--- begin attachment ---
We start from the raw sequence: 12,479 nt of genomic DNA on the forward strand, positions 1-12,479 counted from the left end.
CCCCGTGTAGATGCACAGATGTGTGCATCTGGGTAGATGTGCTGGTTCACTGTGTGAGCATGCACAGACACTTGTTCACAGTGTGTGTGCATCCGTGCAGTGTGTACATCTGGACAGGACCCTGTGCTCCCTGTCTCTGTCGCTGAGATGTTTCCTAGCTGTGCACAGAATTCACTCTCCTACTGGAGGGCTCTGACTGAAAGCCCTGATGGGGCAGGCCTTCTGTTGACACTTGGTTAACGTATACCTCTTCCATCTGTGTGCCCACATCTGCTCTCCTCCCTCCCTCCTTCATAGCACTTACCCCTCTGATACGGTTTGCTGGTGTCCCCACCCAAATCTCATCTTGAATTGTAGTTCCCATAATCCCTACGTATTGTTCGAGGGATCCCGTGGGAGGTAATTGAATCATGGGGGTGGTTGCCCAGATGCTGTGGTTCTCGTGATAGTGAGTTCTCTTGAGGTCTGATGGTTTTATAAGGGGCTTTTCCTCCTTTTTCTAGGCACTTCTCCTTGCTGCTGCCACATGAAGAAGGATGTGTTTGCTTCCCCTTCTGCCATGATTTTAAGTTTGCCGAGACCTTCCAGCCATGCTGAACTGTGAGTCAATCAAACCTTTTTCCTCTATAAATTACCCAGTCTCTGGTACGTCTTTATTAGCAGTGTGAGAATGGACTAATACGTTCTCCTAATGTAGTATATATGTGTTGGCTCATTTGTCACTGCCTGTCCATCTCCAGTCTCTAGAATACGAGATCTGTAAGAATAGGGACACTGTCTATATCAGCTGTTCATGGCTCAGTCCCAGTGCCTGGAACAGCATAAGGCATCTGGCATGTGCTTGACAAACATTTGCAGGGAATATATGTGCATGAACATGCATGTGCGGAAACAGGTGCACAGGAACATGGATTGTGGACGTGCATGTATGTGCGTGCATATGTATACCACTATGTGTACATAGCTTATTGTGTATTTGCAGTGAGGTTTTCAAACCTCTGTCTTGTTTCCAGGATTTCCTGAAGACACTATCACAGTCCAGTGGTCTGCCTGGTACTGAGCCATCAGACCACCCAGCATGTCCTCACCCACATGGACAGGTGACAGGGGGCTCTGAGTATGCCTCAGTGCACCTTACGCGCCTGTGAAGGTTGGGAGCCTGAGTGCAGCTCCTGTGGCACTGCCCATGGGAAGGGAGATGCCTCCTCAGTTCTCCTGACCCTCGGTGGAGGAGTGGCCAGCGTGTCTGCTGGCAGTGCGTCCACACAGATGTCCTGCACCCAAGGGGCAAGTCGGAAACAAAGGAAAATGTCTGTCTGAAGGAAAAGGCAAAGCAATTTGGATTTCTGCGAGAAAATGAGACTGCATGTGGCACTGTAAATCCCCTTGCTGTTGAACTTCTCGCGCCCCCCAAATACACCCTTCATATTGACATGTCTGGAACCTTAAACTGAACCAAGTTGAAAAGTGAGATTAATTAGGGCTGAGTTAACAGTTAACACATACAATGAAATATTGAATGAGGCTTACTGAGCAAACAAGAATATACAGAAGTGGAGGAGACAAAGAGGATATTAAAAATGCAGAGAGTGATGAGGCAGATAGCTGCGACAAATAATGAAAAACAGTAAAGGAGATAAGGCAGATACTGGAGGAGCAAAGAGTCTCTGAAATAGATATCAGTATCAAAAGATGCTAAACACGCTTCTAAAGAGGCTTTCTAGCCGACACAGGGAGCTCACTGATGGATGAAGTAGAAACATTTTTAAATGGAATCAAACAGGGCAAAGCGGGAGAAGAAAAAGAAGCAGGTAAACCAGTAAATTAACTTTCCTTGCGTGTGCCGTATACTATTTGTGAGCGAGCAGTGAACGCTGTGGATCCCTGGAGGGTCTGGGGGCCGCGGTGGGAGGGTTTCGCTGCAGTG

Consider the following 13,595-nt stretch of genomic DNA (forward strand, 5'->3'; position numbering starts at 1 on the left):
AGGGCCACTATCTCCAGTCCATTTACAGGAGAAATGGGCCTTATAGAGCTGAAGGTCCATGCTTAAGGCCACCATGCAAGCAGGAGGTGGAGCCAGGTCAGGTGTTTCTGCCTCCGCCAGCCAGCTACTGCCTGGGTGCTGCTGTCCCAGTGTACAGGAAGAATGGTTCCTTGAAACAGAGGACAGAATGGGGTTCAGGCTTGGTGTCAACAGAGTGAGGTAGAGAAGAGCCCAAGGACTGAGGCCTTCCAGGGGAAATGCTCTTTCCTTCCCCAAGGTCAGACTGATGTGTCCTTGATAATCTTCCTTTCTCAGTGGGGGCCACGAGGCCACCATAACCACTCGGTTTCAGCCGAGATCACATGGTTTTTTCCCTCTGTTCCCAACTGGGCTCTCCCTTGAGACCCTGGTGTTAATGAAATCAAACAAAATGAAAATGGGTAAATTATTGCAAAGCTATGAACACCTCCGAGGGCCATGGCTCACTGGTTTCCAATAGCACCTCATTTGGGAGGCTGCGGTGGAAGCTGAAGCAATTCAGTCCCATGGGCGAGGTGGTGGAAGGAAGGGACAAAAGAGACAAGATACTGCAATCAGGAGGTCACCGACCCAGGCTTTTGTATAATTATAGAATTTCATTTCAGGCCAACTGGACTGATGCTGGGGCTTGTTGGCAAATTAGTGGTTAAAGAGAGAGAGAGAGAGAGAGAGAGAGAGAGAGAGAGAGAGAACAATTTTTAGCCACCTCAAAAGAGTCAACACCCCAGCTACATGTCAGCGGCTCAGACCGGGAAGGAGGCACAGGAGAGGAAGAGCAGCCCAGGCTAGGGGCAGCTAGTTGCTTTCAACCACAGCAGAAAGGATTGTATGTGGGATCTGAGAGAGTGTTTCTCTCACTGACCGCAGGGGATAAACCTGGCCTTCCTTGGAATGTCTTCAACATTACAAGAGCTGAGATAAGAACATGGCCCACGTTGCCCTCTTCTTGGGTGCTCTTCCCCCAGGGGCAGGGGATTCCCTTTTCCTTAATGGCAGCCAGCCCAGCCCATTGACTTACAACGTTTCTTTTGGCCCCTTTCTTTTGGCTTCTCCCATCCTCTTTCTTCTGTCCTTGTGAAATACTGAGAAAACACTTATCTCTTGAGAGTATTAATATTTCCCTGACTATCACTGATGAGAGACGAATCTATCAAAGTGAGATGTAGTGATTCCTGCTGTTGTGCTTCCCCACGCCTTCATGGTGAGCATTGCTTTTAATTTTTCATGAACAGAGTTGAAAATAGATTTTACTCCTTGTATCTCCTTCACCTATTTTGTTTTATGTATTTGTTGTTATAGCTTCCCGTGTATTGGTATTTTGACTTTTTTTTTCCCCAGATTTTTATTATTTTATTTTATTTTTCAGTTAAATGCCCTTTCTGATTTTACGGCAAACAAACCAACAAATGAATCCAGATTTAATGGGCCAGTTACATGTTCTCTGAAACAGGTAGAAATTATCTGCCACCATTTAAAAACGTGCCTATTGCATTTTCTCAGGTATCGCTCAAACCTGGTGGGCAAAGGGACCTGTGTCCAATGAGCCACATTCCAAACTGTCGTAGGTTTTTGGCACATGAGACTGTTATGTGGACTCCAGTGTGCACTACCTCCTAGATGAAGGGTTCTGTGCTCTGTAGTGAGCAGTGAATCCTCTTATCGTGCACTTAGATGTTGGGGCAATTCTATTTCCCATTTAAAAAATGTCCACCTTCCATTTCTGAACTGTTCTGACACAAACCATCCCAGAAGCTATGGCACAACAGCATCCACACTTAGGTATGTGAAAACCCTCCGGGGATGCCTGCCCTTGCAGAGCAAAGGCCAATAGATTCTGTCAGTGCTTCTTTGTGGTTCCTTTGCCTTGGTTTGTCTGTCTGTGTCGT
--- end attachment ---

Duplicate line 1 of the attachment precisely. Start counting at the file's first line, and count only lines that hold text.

We start from the raw sequence: 12,479 nt of genomic DNA on the forward strand, positions 1-12,479 counted from the left end.